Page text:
Methamphetamine is a very strong central nervous system stimulant. It constricts blood vessels, dilates the pupils and increases body temperature, heart rate and blood pressure. The user is put in a state of constant fight or flight, making dealing with someone high on meth very dangerous.
One hit of meth can keep the user high for 12 to 24 hours. Users are often awake for days and weeks binging on the drug. This stage is often referred to as “tweaking” and users exhibit bizarre, unpredictable behavior. While “tweaked” they do repetitive tasks, often taking apart computers, TV’s, cell phones, and car engines, and can snap into uncontrolled rage, be extremely paranoid and violent. After being up for many days or weeks, the user will “crash”, and may sleep for several days. . They do not wake up to eat or to take care of their children. Children in these homes often end up fending for themselves. Neglect and abuse of children is not uncommon when parents use meth.
Meth can be a white powder or in crystalline form (ice). It can come in many colors depending on how it is being manufactured. It can also look like peanut butter. The majority of the meth in the US is from Mexico, but personal-use meth-labs still exist.
Street Names / Slang Terms Associated with Methamphetamine:
Meth, Crystal, Speed, Crank, Yaba, Shabu, Tweak, Meth Head, Ice, Bennies, LA Glass, Shards, Tweaking, Tweaker, Mexican Rock, Tina, Crank Bugs, Meth Mites, Meth Mouth
The short-term effects of methamphetamine are increased wakefulness and increased physical activity, decreased appetite, increased libido, rapid heart rate, increased blood pressure, and elevated body temperature. Death may occur as a result of elevated body temperature, convulsions or cardiac arrest. Long-term effects are psychosis, paranoia, hallucinations, repetitive motor activity, loss of memory, aggressive or violent behavior, severe dental problems, and weight loss. Methamphetamine has become highly associated with risky sexual behavior, increasing the risk for contracting hepatitis B or C and HIV.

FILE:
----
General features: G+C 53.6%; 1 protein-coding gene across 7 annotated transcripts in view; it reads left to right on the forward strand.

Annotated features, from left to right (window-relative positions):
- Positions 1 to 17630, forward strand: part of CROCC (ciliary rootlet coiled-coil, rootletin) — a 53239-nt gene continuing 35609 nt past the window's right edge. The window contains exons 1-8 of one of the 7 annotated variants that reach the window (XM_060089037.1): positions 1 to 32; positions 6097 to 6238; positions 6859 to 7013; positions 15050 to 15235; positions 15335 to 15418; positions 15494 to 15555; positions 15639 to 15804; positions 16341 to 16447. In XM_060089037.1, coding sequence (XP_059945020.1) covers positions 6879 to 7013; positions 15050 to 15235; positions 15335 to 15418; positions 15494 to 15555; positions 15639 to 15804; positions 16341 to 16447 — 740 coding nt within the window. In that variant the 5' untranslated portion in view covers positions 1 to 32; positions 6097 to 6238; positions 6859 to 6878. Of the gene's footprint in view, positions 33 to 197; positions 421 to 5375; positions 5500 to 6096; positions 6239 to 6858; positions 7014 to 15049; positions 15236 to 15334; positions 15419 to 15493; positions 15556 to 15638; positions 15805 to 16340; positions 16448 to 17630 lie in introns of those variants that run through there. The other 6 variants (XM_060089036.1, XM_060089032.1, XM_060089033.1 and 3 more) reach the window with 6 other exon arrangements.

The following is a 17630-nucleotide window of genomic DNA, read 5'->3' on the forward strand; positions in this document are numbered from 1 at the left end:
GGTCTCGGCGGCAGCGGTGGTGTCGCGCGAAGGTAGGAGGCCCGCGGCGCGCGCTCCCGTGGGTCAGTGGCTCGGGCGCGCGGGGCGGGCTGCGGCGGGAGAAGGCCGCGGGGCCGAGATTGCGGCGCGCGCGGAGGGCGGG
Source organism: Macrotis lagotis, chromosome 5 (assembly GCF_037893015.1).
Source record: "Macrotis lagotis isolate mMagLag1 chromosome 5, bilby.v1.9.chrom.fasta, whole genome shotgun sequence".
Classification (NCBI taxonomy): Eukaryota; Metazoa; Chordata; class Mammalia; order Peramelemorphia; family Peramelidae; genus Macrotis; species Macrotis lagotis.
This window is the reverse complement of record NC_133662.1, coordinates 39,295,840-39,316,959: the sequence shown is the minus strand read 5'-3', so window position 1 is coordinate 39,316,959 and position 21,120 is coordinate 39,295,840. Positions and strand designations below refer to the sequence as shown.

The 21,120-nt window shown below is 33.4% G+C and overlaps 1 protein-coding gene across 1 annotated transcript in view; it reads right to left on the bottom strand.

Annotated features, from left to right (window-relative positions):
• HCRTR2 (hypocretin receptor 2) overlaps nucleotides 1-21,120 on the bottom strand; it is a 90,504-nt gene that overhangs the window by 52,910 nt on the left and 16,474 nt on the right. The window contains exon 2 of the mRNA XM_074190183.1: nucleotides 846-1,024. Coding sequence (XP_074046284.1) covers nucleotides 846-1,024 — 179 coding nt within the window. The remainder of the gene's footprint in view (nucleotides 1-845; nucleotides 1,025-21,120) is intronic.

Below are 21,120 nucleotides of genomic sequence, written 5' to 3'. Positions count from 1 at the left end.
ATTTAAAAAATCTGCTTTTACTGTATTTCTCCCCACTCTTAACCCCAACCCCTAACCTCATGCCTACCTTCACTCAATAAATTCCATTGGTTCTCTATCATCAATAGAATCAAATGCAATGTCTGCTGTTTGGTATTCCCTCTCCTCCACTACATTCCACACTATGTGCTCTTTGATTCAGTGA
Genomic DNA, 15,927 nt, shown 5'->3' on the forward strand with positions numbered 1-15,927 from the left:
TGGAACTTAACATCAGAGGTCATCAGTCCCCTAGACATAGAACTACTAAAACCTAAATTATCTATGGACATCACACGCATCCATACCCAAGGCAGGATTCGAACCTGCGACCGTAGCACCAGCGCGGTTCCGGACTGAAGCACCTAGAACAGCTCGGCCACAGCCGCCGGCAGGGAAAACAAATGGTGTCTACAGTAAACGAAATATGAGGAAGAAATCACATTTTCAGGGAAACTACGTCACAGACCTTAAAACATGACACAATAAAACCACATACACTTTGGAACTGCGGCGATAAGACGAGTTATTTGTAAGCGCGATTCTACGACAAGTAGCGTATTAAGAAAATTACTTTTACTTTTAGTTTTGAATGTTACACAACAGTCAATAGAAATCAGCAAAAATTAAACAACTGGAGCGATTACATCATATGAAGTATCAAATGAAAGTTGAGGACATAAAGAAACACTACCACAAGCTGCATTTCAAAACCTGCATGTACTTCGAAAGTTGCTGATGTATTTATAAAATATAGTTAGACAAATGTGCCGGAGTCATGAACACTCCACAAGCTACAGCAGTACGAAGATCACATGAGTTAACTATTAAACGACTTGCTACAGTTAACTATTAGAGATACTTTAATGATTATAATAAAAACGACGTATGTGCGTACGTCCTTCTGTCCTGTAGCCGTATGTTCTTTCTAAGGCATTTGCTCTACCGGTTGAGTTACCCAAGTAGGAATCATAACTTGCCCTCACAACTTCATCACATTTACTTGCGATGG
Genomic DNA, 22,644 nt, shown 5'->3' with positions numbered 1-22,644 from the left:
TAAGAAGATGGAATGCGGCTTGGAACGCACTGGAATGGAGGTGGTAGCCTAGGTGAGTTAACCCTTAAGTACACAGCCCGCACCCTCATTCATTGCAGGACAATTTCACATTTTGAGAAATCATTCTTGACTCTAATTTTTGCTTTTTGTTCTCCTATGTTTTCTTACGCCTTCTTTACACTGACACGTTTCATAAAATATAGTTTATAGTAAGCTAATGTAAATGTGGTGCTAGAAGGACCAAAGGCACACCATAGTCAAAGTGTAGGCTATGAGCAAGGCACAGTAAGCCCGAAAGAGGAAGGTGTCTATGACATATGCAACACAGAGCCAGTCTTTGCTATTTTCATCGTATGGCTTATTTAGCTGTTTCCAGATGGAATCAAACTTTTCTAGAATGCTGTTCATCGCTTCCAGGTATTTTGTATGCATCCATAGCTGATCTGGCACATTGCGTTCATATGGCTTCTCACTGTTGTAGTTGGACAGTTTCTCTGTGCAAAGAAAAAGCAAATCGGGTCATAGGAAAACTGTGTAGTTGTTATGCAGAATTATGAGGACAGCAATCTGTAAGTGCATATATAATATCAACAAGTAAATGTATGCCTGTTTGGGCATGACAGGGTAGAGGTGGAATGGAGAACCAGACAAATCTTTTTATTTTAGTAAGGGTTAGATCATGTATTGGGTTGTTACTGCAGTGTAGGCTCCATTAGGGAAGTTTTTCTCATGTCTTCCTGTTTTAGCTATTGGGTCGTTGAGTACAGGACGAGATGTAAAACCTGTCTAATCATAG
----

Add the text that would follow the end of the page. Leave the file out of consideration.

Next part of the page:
Indicators of Methamphetamine Use:
- Dry Mouth
- Dilated pupils
- Profuse sweating
- Excited and talkative
- Rapid respiration
- Loss of appetite
- Inability to concentrate
- Inability to sleep
- Difficulty focusing eyes
- Exaggerated reflexes and tremors
- Increased alertness and self-esteem
- Hyper-excitability, restlessness
- Panic and anxiety
- Agitation and combativeness
- Paranoia, hallucinations and depression
The major complication of meth addiction is the devastating effect the drug has on the addict and his/her friends/family. Rarely does the addict return to being the person he/she was before exposure to meth. Meth has been associated with 2 major cardiovascular problems: heart attack and aortic dissection (tearing).
Effects on Infants and Children
Methamphetamine’s damage the fetus resulting in permanent brain abnormalities with subsequent delay in language skills and aggressive behavior. The newborn is often premature and small for gestational age. At the time of birth there may be placental abruption and the mother is at risk of rupturing her uterus.
Clandestine methamphetamine labs present a significant risk. These labs create toxic and deadly explosive gases that permeate and contaminate building structures and there contents. Studies conducted by National Jewish Hospital in Denver, Colorado have also shown that smoking methamphetamine similarly contaminates the near-environment. As a result of the known contamination to homes and other buildings, many states have implemented cleanup guidelines and regulations for clean-up of clandestine labs. New disclosure laws for the sale or lease of property have been put in place.
Methamphetamine truly affects everyone!